At September 30, 2012, our cash and cash equivalents totaled $26.4 million, compared to $55.3 million at December 31, 2011. Working capital was $91.3 million and our ratio of current assets to current liabilities was 1.98 to 1.00 at September 30, 2012. Our primary uses of cash during the period were related to capital expenditures and an increase in our net contract position. As of September 30, 2012, our investment in net contract position was $68.9 million compared to $33.6 million as of December 31, 2011, representing an increase of $35.3 million. The increase is due to timing of work performed on several larger contracts compared to scheduled contractual billing terms, the revisions to the payment terms agreed to with Bluewater, and potential cost recoveries negotiated with customers. We define net contract position as contracts receivable, contract retainage, costs and estimated earnings in excess of billings on uncompleted contracts, materials and other amounts prepaid to subcontractors, accounts payable, and billings in excess of costs and estimated earnings on uncompleted contracts. An overall increase in these contract related accounts represents a relative decrease in cash on hand for working capital needs and an increase in cash utilized by contracts in progress.

The cash balance was significantly impacted by the additional costs related to our loss contract that were recognized in the three-month period ended September 30, 2012. The contract loss was the result of an increase in estimated labor costs to complete one of our major deepwater contracts. These increased costs were primarily driven by revisions and delivery delays to customer specifications and designs by our customer in the third quarter of 2012 causing out-of-sequence work schedules used while executing the project. The customer also extended delivery of the first phase of the project as a result of these revisions. We have filed a claim with our customer under the terms of our contract and are actively negotiating the claim with the customer, but the amount and timing of payment is uncertain at this time.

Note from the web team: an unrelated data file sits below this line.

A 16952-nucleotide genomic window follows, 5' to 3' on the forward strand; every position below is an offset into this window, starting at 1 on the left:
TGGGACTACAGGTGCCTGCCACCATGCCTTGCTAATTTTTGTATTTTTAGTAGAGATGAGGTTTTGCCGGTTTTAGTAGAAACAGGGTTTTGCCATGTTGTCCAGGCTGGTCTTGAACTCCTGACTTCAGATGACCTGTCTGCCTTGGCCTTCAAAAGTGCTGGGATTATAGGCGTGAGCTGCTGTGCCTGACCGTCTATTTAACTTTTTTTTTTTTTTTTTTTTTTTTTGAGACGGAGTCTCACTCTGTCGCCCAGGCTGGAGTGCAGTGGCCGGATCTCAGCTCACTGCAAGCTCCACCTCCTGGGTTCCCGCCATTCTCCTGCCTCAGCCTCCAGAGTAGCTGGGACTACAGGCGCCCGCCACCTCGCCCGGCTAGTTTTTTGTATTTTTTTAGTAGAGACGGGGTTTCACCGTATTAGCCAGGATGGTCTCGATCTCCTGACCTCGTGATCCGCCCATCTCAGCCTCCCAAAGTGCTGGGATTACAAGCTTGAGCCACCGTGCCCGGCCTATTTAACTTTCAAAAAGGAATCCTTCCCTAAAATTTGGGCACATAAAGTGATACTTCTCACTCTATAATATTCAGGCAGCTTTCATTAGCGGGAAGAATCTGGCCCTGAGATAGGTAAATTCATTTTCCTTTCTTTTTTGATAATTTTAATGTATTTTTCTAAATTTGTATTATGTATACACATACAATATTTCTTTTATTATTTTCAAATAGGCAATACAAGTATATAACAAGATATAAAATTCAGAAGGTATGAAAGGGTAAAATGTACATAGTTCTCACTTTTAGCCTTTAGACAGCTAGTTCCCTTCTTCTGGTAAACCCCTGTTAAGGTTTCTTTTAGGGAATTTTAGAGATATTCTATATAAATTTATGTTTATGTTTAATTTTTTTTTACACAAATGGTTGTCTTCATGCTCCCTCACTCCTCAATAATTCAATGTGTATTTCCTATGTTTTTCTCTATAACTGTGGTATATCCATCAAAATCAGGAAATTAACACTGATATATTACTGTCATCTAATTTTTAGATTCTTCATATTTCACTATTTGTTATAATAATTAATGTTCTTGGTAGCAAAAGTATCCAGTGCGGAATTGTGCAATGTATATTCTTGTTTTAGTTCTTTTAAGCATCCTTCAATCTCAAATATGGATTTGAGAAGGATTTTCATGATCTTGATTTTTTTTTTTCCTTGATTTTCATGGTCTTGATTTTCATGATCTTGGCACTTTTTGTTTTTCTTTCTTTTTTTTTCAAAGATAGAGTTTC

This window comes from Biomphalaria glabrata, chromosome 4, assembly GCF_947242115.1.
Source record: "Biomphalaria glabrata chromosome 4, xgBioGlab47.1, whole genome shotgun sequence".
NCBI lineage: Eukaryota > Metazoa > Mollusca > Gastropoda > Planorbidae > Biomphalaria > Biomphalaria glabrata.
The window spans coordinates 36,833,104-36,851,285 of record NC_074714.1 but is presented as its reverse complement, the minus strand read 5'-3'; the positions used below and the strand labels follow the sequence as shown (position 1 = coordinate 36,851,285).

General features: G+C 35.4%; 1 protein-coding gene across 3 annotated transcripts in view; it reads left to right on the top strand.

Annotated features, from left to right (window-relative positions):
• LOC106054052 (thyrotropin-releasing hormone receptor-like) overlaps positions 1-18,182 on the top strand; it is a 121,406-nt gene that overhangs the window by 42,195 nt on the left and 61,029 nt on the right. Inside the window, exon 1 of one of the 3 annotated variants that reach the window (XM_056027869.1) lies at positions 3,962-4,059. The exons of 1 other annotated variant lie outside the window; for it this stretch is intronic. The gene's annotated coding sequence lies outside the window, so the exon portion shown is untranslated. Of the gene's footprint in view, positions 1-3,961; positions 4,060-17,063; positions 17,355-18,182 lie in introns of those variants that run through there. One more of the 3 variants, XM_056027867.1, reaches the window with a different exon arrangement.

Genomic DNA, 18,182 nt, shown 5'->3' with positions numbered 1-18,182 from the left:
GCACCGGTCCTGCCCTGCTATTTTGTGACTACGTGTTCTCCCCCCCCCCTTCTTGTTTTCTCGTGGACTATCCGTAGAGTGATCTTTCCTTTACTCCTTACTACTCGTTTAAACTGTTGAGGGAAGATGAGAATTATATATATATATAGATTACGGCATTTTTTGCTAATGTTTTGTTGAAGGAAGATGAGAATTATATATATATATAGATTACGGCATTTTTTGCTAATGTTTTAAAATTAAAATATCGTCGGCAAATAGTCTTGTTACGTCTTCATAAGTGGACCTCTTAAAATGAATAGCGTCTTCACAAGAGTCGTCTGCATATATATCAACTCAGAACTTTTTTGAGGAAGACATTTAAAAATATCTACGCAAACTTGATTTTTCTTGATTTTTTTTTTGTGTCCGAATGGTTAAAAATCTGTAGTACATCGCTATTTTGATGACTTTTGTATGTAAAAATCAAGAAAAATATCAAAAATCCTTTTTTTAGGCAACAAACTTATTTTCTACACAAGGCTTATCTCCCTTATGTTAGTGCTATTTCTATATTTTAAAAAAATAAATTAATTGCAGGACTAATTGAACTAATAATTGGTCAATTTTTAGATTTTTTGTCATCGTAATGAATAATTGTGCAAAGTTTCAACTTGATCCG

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For the nine-month period ended September 30, 2012, net cash provided by operating activities was $2.3 million compared to net cash provided in operating activities of $9.0 million for the nine-month period ended September 30, 2011. The overall decrease in cash provided by operations for the nine-month period ended September 30, 2012, compared to the nine-month period ended September 30, 2011, is mainly due to the change in our net contract position as previously discussed and the additional costs incurred related to our loss contract.